2) And if I also read what you’re saying, if this object is using some form of propulsion to get the job done, then it’s not a real "orbit."  Or rather, it’s not a truly sustainable orbit (i.e. it can orbit, but would either crash or fly away, eventually), for as I’m reading your stance, the only true sustainable orbit can not include thrust or bouyancy to maintain a position. So if I’m reading that right (and I might be reading it wrong, granted), it’s again the definition of an orbit that stipulates it can’t be aided by thrust or other vectors.

    <<If you move in closer to the earth,  you still are travelling the same
    speed 17,000 mph, but your linear distance to get back to your starting
    point is shorter so the orbit takes less than 24 hours.>>

    If you wanted maintain a fixed position relative to one spot, and you moved closer to the Earth, why wouldn’t you slow down? That’s like saying that if you’re tailing someone who is driving 60MPH, and you’re going 60MPH, that if they slow down to 40MPH you would slam into them — which you would, unless you do the most common sense thing in the world and adjust your relative speed. Ergo, if you are in orbit (sorry, if you are "hovering"), and you move closer to the Earth, you reduce speed to maintain a fixed location over one spot. This requires energy — and, of course, it’s impossible to do this, because no energy source could ever allow the object to sustain a position through " the thick atmosphere at 100 ft." Which in itself doesn’t aid the discussion, as the object is fighting with the atmosphere at 40 miles, not 100 feet.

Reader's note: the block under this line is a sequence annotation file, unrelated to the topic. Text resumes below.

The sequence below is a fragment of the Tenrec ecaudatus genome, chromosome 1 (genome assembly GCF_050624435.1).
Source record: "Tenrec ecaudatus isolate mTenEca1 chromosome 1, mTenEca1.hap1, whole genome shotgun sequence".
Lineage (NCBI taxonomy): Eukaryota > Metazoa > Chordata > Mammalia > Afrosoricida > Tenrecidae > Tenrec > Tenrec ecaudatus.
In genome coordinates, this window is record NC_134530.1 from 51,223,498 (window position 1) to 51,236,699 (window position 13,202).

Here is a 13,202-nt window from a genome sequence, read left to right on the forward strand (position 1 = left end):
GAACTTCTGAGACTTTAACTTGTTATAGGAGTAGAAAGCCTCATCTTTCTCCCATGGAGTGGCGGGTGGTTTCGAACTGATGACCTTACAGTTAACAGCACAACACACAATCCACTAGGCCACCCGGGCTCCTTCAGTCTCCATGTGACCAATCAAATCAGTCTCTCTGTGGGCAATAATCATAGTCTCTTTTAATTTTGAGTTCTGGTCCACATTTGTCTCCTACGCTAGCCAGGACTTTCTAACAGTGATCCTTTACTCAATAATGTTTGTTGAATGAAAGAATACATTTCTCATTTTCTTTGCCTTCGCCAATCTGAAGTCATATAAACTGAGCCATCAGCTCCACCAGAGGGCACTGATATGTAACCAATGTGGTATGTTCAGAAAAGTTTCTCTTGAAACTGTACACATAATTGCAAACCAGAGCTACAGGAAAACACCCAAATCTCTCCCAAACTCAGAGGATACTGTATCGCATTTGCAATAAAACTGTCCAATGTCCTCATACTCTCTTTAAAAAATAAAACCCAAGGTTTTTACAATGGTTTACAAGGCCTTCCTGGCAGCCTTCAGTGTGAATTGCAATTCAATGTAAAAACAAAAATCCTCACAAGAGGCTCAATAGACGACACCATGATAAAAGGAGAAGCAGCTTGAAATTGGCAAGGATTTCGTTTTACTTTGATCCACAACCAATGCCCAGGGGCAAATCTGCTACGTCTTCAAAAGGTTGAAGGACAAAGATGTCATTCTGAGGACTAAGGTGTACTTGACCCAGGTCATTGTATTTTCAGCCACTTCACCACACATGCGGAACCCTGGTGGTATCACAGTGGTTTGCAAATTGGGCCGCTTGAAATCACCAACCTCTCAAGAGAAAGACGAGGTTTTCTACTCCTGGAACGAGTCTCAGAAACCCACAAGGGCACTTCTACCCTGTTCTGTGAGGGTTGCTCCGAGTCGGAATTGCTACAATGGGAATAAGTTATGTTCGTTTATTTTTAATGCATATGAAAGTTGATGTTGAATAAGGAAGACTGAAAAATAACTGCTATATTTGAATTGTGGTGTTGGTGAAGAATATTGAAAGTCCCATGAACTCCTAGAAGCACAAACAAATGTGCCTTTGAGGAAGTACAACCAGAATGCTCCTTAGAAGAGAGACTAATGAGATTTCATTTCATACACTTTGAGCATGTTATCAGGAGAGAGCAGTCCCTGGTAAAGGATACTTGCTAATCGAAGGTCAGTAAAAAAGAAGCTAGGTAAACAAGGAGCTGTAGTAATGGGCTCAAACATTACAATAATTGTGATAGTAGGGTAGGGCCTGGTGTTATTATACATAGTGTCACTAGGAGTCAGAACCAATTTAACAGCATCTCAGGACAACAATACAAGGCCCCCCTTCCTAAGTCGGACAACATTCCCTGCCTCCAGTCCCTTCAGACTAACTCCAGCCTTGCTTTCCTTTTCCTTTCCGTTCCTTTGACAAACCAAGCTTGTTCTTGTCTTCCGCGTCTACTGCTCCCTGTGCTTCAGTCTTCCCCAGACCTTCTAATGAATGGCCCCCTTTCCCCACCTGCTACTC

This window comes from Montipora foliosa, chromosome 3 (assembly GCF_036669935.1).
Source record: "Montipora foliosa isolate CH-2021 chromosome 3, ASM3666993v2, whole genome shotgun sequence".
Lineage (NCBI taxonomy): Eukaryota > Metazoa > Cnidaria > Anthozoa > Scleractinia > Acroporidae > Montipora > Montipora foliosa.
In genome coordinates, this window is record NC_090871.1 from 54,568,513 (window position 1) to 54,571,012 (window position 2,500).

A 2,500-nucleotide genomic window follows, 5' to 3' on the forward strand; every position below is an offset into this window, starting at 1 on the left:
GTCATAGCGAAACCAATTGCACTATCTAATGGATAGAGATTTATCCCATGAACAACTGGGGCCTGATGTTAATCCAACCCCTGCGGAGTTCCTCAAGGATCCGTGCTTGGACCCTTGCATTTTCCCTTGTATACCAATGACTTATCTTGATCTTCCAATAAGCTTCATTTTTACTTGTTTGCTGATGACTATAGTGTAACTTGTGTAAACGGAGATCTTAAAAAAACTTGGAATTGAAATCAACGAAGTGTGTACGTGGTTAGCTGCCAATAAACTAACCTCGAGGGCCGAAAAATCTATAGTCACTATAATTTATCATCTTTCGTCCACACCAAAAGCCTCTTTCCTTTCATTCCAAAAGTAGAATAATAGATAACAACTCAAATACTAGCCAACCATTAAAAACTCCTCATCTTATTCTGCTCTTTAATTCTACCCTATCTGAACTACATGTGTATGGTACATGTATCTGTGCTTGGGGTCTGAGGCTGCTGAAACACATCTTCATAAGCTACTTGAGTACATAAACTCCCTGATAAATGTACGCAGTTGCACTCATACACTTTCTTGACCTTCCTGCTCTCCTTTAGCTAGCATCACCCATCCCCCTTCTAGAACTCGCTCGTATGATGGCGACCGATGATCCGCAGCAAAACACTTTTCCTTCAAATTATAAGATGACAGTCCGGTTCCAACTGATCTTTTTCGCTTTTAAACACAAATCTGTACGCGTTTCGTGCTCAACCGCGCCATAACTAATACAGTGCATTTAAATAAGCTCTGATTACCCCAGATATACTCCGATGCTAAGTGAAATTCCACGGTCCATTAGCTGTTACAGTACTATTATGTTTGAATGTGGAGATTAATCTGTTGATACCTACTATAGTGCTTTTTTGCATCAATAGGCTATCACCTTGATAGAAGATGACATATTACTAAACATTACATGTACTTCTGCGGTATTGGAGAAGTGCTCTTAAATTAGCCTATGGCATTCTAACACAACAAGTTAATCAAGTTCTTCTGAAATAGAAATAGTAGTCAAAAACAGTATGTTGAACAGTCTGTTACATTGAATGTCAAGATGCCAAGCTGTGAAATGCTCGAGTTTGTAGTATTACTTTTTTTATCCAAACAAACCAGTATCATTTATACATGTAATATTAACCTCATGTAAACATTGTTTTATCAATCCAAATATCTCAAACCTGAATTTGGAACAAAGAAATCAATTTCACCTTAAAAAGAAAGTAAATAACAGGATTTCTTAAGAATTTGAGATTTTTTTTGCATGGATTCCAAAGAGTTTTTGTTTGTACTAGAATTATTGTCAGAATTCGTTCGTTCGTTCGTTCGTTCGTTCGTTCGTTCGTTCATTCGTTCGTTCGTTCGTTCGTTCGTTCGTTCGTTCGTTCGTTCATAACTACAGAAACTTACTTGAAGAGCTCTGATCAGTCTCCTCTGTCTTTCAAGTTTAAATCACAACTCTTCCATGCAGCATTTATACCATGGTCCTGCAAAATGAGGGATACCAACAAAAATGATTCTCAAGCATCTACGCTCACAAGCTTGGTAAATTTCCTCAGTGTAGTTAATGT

SUMMARY AS I UNDERSTAND IT:

    Things can maintain a fixed orbit relative to one spot on the Earth, but once inside of 17,000, miles (or away from the equator), they are using some form of thrust and are, therefore, no longer "orbiting."

    <<Who would want to read about Pellippe Dossey and his soccer accident that blew out his knees anyway.>>